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Will Lawyer

For a will to be recognised by the Supreme Court as being valid, there are technical requirements the will document must comply with. The requirements for making a will valid include:

  • the will must be in writing, either typed or handwritten.
  • the will must be signed by the will-maker or by some other person in the presence of and at the direction of the will-maker.
  • the will-maker's signature must be made or acknowledged in the presence of two or more witnesses, present at the same time.
  • at least two of those witnesses attest (witness) and sign the will in the presence of the will-maker (but not necessarily in the presence of each other).
  • the signature of the will-maker or person signing at the direction of, and in the presence of the will-maker must be made with the intention of executing the will.

Dangers of Using a FREE Will Kit?

Choosing a Will Kit to prepare your own Will should only be considered if your circumstances are simple and for many people this is not the case. If the Will is not completed by correctly following the legal and technical requirements, an application to the Court will be required and this process may cost thousands of dollars.

Obtaining the advice and assistance of a specialist Wills Solicitor or Lawyer will help reduce the risk of a Will Dispute once you're dead.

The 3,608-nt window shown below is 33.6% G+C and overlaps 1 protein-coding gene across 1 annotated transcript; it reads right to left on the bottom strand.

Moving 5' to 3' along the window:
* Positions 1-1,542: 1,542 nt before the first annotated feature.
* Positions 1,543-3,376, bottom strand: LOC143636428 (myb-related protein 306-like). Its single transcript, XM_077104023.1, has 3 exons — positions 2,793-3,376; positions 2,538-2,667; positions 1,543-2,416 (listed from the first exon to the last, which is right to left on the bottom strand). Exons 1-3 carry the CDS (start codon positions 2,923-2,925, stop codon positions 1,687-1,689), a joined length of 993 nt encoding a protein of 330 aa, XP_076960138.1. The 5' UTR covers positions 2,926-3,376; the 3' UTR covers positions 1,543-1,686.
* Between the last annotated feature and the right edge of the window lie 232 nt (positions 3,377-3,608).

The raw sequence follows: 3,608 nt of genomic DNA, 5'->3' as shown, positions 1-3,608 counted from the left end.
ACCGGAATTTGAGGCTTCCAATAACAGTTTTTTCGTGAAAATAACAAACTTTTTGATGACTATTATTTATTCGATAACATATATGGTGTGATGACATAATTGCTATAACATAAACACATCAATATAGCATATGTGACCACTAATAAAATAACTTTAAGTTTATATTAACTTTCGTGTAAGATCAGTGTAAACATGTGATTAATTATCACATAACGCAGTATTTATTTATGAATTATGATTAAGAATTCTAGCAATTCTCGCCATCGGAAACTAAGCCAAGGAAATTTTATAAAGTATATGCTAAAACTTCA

So the question you might ask yourself is what price are you prepared to pay for your own peace of mind and the peace of mind of your family?

If you want that peace of mind, Get In Touch with the team of senior Wills Lawyers at Heckenberg Lawyers to help you prepare your last Will and Testament.

Case Studies

Testamentary Freedom in a Will - Goldberg vs Landerer

It is commonly considered that you can leave your assets to whoever you wish.

However, testamentary freedom is balanced by family provision legislation, which requires a person to make adequate provision for the proper maintenance, advancement, and education in life of an eligible person.

A failure to make adequate provision for an eligible person in your Will can result in the court intervening in your Will and making adjustments in order to provide this adequate provision.

A recent example of a family provision claim challenging testamentary freedom can be seen in the New South Wales Supreme Court decision, of Goldberg v Landerer.

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